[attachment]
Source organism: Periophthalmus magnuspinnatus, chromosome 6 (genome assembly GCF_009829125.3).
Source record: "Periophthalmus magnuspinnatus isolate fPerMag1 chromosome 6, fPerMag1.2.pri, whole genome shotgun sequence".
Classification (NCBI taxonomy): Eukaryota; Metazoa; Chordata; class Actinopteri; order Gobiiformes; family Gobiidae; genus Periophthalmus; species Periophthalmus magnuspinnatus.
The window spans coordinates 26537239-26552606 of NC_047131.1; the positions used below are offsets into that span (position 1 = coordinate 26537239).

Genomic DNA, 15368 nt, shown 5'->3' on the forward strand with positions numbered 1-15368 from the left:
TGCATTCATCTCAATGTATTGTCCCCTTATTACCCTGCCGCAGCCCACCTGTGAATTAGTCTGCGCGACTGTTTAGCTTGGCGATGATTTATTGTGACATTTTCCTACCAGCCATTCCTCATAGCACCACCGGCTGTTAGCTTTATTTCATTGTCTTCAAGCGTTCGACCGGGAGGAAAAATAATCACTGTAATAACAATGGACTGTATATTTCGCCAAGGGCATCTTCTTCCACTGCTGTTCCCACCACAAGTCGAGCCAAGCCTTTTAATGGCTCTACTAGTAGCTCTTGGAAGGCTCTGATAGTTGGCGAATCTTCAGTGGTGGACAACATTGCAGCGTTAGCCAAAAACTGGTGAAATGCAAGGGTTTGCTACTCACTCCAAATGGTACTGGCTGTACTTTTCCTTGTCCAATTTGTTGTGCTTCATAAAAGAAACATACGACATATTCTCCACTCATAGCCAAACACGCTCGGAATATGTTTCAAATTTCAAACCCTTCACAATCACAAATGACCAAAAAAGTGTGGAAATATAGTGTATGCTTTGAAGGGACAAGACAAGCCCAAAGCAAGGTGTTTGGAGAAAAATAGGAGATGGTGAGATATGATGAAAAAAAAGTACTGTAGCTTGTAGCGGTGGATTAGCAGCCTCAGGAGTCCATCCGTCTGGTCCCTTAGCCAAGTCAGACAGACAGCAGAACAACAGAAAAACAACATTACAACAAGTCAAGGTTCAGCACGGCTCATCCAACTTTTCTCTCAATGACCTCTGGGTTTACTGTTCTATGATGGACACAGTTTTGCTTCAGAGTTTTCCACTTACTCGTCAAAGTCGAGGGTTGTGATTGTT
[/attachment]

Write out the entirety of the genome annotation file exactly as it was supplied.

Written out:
Source organism: Periophthalmus magnuspinnatus, chromosome 6 (genome assembly GCF_009829125.3).
Source record: "Periophthalmus magnuspinnatus isolate fPerMag1 chromosome 6, fPerMag1.2.pri, whole genome shotgun sequence".
Classification (NCBI taxonomy): Eukaryota; Metazoa; Chordata; class Actinopteri; order Gobiiformes; family Gobiidae; genus Periophthalmus; species Periophthalmus magnuspinnatus.
The window spans coordinates 26537239-26552606 of NC_047131.1; the positions used below are offsets into that span (position 1 = coordinate 26537239).

Genomic DNA, 15368 nt, shown 5'->3' on the forward strand with positions numbered 1-15368 from the left:
TGCATTCATCTCAATGTATTGTCCCCTTATTACCCTGCCGCAGCCCACCTGTGAATTAGTCTGCGCGACTGTTTAGCTTGGCGATGATTTATTGTGACATTTTCCTACCAGCCATTCCTCATAGCACCACCGGCTGTTAGCTTTATTTCATTGTCTTCAAGCGTTCGACCGGGAGGAAAAATAATCACTGTAATAACAATGGACTGTATATTTCGCCAAGGGCATCTTCTTCCACTGCTGTTCCCACCACAAGTCGAGCCAAGCCTTTTAATGGCTCTACTAGTAGCTCTTGGAAGGCTCTGATAGTTGGCGAATCTTCAGTGGTGGACAACATTGCAGCGTTAGCCAAAAACTGGTGAAATGCAAGGGTTTGCTACTCACTCCAAATGGTACTGGCTGTACTTTTCCTTGTCCAATTTGTTGTGCTTCATAAAAGAAACATACGACATATTCTCCACTCATAGCCAAACACGCTCGGAATATGTTTCAAATTTCAAACCCTTCACAATCACAAATGACCAAAAAAGTGTGGAAATATAGTGTATGCTTTGAAGGGACAAGACAAGCCCAAAGCAAGGTGTTTGGAGAAAAATAGGAGATGGTGAGATATGATGAAAAAAAAGTACTGTAGCTTGTAGCGGTGGATTAGCAGCCTCAGGAGTCCATCCGTCTGGTCCCTTAGCCAAGTCAGACAGACAGCAGAACAACAGAAAAACAACATTACAACAAGTCAAGGTTCAGCACGGCTCATCCAACTTTTCTCTCAATGACCTCTGGGTTTACTGTTCTATGATGGACACAGTTTTGCTTCAGAGTTTTCCACTTACTCGTCAAAGTCGAGGGTTGTGATTGTT